Spring Boot integrates with a number of technologies for collecting, transmitting and processing data, both SQL and NoSQL.

SQL Databases

Spring Framework provides comprehensive support for working with SQL databases, ranging from direct access to JDBC using JdbcTemplate to full-fledged "object-relational mapping" technologies such as Hibernate. Spring Data provides an additional level of functionality: creating Repository implementations directly from interfaces and using conventions to generate queries from method names.

Configuring DataSource

The Java interface javax.sql.DataSource provides a standard method for working with database connections. Traditionally, a "DataSource" uses a URLaddress along with some credentials to establish a connection to the database.

Support for embedded databases

It is often more convenient to develop applications using the built-in resident database. Obviously, resident databases do not provide persistent storage. You must populate the database when the application starts and be prepared to delete data when the application exits.

Spring Boot can automatically configure embedded databases H2, HSQL and Derby. You do not need to provide any connection URLs. You only need to add a build dependency on the embedded database you want to use. If there are multiple embedded databases on the class path, set the spring.datasource.embedded-database-connection configuration property to control which one is used. Setting the property to none disables autoconfiguration of the embedded database.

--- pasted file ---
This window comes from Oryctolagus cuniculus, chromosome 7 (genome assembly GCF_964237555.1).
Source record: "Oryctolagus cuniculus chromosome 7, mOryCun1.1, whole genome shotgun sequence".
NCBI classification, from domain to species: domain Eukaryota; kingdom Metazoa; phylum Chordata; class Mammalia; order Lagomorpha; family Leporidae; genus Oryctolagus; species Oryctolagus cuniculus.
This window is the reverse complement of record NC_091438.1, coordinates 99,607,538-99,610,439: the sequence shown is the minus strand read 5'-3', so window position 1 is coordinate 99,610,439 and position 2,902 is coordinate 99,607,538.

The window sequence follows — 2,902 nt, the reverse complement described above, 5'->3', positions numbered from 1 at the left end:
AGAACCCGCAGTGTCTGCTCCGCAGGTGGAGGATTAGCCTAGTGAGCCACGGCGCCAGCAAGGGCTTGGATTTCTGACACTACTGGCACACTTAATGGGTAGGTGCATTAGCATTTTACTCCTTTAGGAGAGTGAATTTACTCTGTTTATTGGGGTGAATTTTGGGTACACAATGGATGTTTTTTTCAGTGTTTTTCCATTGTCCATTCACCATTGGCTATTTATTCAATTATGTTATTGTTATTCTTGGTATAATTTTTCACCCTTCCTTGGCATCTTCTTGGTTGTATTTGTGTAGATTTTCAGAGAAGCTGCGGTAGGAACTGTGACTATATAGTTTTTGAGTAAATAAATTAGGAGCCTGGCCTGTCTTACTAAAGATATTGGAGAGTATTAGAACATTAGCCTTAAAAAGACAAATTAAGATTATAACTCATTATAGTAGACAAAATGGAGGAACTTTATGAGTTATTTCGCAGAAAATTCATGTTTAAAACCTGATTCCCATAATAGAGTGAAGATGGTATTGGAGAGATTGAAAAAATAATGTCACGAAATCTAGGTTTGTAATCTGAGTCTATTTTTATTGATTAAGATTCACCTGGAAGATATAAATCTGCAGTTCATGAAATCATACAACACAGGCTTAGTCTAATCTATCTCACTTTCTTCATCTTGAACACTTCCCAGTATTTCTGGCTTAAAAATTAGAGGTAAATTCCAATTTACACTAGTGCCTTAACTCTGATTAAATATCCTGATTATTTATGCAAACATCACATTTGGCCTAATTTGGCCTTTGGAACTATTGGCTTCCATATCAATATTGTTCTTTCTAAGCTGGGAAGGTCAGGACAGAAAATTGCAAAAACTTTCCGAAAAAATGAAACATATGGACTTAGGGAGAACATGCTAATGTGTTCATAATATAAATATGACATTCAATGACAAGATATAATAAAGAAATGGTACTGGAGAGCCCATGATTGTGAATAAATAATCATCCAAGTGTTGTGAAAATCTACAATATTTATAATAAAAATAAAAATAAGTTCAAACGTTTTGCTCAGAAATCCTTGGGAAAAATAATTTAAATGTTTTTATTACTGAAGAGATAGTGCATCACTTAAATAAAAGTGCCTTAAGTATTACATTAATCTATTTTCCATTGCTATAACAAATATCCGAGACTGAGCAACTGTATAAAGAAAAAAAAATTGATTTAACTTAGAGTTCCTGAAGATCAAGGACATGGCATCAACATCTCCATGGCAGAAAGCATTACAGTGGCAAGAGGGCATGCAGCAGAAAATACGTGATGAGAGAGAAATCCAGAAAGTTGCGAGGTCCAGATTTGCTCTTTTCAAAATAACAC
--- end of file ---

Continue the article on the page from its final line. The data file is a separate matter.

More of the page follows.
If you use this feature in your tests, you may notice that the same database is reused by your entire test suite, regardless of the number of application contexts you use. If you want to ensure that each context has a separate embedded database, you should set spring.datasource.generate-unique-name to true.

For example, typical POM dependencies would look like this:

To auto-configure the embedded database, you must provide a dependency on spring-jdbc. In this example, it is pulled up transitively via spring-boot-starter-data-jpa.
If for some reason the connection URL for the embedded database is configured, you should ensure that the automatic database close feature is disabled. If you are using H2, then you should use DB_CLOSE_ON_EXIT=FALSE for this. If you are using HSQLDB, you should make sure that shutdown=true is not used. Disabling the automatic database shutdown feature allows Spring Boot to control when the database is closed, thereby ensuring that it occurs when access to the database is no longer needed.

Connect to production database

Production database connections can also be automatically configured using DataSource pooling.

DataSource configuration

DataSource configuration is controlled by external configuration properties in spring.datasource.*. For example, you could declare the following section in application.properties:

    url: "jdbc:mysql://localhost/test"
    username: "dbuser"
    password: "dbpass"
You must at least specify a URL by setting the spring.datasource.url property. Otherwise, Spring Boot will try to automatically configure the built-in database.